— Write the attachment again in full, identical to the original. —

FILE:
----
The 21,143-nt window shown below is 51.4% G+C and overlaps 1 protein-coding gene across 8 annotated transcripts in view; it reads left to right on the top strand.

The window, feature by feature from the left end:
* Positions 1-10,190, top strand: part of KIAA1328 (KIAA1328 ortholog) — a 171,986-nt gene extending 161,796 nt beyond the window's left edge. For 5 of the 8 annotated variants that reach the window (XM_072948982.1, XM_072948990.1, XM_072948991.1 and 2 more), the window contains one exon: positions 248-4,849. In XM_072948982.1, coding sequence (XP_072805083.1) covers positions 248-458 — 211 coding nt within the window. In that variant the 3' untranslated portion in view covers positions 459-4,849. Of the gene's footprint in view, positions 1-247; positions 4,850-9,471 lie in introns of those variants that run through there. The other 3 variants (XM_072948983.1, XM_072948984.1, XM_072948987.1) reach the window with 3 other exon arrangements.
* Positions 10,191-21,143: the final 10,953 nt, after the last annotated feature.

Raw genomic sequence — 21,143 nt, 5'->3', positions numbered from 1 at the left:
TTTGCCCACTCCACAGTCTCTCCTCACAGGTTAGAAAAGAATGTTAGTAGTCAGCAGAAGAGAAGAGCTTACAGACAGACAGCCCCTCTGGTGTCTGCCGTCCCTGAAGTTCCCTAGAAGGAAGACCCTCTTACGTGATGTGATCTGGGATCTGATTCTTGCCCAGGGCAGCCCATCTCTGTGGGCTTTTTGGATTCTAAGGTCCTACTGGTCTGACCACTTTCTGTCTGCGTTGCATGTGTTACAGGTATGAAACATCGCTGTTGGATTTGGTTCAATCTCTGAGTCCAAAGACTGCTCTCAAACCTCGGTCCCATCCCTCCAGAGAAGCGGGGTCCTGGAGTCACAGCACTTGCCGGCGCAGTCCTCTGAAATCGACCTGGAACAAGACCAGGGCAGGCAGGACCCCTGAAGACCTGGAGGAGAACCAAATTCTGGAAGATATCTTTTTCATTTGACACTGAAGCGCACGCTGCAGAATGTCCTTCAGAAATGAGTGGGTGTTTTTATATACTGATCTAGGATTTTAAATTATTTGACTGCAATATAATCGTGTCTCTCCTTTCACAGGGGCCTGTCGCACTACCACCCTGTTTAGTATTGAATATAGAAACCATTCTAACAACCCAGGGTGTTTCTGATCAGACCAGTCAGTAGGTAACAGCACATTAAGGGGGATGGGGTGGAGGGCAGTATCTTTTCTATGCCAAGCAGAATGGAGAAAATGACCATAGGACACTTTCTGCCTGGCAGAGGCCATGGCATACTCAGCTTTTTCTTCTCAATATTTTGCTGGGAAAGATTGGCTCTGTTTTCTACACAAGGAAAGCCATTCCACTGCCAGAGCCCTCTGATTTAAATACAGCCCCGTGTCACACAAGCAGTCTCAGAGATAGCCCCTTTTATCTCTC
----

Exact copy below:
The 21,143-nt window shown below is 51.4% G+C and overlaps 1 protein-coding gene across 8 annotated transcripts in view; it reads left to right on the top strand.

The window, feature by feature from the left end:
* Positions 1-10,190, top strand: part of KIAA1328 (KIAA1328 ortholog) — a 171,986-nt gene extending 161,796 nt beyond the window's left edge. For 5 of the 8 annotated variants that reach the window (XM_072948982.1, XM_072948990.1, XM_072948991.1 and 2 more), the window contains one exon: positions 248-4,849. In XM_072948982.1, coding sequence (XP_072805083.1) covers positions 248-458 — 211 coding nt within the window. In that variant the 3' untranslated portion in view covers positions 459-4,849. Of the gene's footprint in view, positions 1-247; positions 4,850-9,471 lie in introns of those variants that run through there. The other 3 variants (XM_072948983.1, XM_072948984.1, XM_072948987.1) reach the window with 3 other exon arrangements.
* Positions 10,191-21,143: the final 10,953 nt, after the last annotated feature.

Raw genomic sequence — 21,143 nt, 5'->3', positions numbered from 1 at the left:
TTTGCCCACTCCACAGTCTCTCCTCACAGGTTAGAAAAGAATGTTAGTAGTCAGCAGAAGAGAAGAGCTTACAGACAGACAGCCCCTCTGGTGTCTGCCGTCCCTGAAGTTCCCTAGAAGGAAGACCCTCTTACGTGATGTGATCTGGGATCTGATTCTTGCCCAGGGCAGCCCATCTCTGTGGGCTTTTTGGATTCTAAGGTCCTACTGGTCTGACCACTTTCTGTCTGCGTTGCATGTGTTACAGGTATGAAACATCGCTGTTGGATTTGGTTCAATCTCTGAGTCCAAAGACTGCTCTCAAACCTCGGTCCCATCCCTCCAGAGAAGCGGGGTCCTGGAGTCACAGCACTTGCCGGCGCAGTCCTCTGAAATCGACCTGGAACAAGACCAGGGCAGGCAGGACCCCTGAAGACCTGGAGGAGAACCAAATTCTGGAAGATATCTTTTTCATTTGACACTGAAGCGCACGCTGCAGAATGTCCTTCAGAAATGAGTGGGTGTTTTTATATACTGATCTAGGATTTTAAATTATTTGACTGCAATATAATCGTGTCTCTCCTTTCACAGGGGCCTGTCGCACTACCACCCTGTTTAGTATTGAATATAGAAACCATTCTAACAACCCAGGGTGTTTCTGATCAGACCAGTCAGTAGGTAACAGCACATTAAGGGGGATGGGGTGGAGGGCAGTATCTTTTCTATGCCAAGCAGAATGGAGAAAATGACCATAGGACACTTTCTGCCTGGCAGAGGCCATGGCATACTCAGCTTTTTCTTCTCAATATTTTGCTGGGAAAGATTGGCTCTGTTTTCTACACAAGGAAAGCCATTCCACTGCCAGAGCCCTCTGATTTAAATACAGCCCCGTGTCACACAAGCAGTCTCAGAGATAGCCCCTTTTATCTCTC